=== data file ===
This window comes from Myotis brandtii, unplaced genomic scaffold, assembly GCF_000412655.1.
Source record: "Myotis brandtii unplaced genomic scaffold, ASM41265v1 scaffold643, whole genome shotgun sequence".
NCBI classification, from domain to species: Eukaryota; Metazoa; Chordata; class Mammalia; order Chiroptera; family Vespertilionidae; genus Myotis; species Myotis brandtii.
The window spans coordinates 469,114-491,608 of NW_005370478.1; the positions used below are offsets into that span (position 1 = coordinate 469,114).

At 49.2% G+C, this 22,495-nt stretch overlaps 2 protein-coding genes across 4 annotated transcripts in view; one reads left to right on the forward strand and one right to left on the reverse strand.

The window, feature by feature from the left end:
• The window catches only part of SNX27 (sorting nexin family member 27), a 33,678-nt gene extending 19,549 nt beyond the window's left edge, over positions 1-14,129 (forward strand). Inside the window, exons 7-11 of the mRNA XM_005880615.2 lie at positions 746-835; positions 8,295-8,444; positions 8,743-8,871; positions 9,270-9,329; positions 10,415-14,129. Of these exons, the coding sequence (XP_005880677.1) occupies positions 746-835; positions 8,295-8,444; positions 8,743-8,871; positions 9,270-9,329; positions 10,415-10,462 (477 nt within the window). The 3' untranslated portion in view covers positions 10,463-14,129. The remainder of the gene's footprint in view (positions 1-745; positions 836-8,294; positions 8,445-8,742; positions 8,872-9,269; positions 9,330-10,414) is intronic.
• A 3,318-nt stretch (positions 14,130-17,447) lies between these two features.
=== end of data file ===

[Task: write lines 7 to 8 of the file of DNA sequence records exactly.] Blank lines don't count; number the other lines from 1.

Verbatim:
• The window catches only part of SNX27 (sorting nexin family member 27), a 33,678-nt gene extending 19,549 nt beyond the window's left edge, over positions 1-14,129 (forward strand). Inside the window, exons 7-11 of the mRNA XM_005880615.2 lie at positions 746-835; positions 8,295-8,444; positions 8,743-8,871; positions 9,270-9,329; positions 10,415-14,129. Of these exons, the coding sequence (XP_005880677.1) occupies positions 746-835; positions 8,295-8,444; positions 8,743-8,871; positions 9,270-9,329; positions 10,415-10,462 (477 nt within the window). The 3' untranslated portion in view covers positions 10,463-14,129. The remainder of the gene's footprint in view (positions 1-745; positions 836-8,294; positions 8,445-8,742; positions 8,872-9,269; positions 9,330-10,414) is intronic.
• A 3,318-nt stretch (positions 14,130-17,447) lies between these two features.